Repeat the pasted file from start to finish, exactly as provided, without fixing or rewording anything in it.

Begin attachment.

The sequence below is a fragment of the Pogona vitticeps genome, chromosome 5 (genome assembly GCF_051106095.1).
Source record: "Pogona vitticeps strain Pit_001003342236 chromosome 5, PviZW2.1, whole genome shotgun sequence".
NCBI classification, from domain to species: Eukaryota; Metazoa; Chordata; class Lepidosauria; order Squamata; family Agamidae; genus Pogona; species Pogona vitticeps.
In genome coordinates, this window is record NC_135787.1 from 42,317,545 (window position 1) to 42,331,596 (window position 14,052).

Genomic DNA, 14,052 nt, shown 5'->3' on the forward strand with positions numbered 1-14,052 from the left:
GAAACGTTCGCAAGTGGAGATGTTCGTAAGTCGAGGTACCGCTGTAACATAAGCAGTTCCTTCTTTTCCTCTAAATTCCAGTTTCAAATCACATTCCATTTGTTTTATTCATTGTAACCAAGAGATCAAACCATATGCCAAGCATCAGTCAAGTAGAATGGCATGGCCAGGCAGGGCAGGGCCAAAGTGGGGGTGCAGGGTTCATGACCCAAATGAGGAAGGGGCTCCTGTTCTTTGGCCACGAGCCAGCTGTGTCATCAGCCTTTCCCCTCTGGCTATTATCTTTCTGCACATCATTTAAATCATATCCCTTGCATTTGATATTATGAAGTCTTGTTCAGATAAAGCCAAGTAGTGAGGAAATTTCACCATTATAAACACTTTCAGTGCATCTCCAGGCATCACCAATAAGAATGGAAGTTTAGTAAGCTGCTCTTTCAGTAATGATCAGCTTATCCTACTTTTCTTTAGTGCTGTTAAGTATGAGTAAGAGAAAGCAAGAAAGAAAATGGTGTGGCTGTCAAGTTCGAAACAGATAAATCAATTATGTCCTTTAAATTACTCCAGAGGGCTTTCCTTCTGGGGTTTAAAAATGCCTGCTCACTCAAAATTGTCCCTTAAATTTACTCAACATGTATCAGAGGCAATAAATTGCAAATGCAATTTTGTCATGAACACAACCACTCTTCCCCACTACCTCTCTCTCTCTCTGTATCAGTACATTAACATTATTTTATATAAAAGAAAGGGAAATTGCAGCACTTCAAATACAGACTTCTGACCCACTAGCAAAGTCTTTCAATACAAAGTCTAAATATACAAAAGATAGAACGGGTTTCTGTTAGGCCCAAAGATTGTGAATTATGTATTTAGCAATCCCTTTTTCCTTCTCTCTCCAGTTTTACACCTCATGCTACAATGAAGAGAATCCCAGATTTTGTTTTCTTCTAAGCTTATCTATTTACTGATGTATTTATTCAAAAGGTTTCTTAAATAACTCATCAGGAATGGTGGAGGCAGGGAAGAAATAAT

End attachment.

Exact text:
The sequence below is a fragment of the Pogona vitticeps genome, chromosome 5 (genome assembly GCF_051106095.1).
Source record: "Pogona vitticeps strain Pit_001003342236 chromosome 5, PviZW2.1, whole genome shotgun sequence".
NCBI classification, from domain to species: Eukaryota; Metazoa; Chordata; class Lepidosauria; order Squamata; family Agamidae; genus Pogona; species Pogona vitticeps.
In genome coordinates, this window is record NC_135787.1 from 42,317,545 (window position 1) to 42,331,596 (window position 14,052).

Genomic DNA, 14,052 nt, shown 5'->3' on the forward strand with positions numbered 1-14,052 from the left:
GAAACGTTCGCAAGTGGAGATGTTCGTAAGTCGAGGTACCGCTGTAACATAAGCAGTTCCTTCTTTTCCTCTAAATTCCAGTTTCAAATCACATTCCATTTGTTTTATTCATTGTAACCAAGAGATCAAACCATATGCCAAGCATCAGTCAAGTAGAATGGCATGGCCAGGCAGGGCAGGGCCAAAGTGGGGGTGCAGGGTTCATGACCCAAATGAGGAAGGGGCTCCTGTTCTTTGGCCACGAGCCAGCTGTGTCATCAGCCTTTCCCCTCTGGCTATTATCTTTCTGCACATCATTTAAATCATATCCCTTGCATTTGATATTATGAAGTCTTGTTCAGATAAAGCCAAGTAGTGAGGAAATTTCACCATTATAAACACTTTCAGTGCATCTCCAGGCATCACCAATAAGAATGGAAGTTTAGTAAGCTGCTCTTTCAGTAATGATCAGCTTATCCTACTTTTCTTTAGTGCTGTTAAGTATGAGTAAGAGAAAGCAAGAAAGAAAATGGTGTGGCTGTCAAGTTCGAAACAGATAAATCAATTATGTCCTTTAAATTACTCCAGAGGGCTTTCCTTCTGGGGTTTAAAAATGCCTGCTCACTCAAAATTGTCCCTTAAATTTACTCAACATGTATCAGAGGCAATAAATTGCAAATGCAATTTTGTCATGAACACAACCACTCTTCCCCACTACCTCTCTCTCTCTCTGTATCAGTACATTAACATTATTTTATATAAAAGAAAGGGAAATTGCAGCACTTCAAATACAGACTTCTGACCCACTAGCAAAGTCTTTCAATACAAAGTCTAAATATACAAAAGATAGAACGGGTTTCTGTTAGGCCCAAAGATTGTGAATTATGTATTTAGCAATCCCTTTTTCCTTCTCTCTCCAGTTTTACACCTCATGCTACAATGAAGAGAATCCCAGATTTTGTTTTCTTCTAAGCTTATCTATTTACTGATGTATTTATTCAAAAGGTTTCTTAAATAACTCATCAGGAATGGTGGAGGCAGGGAAGAAATAAT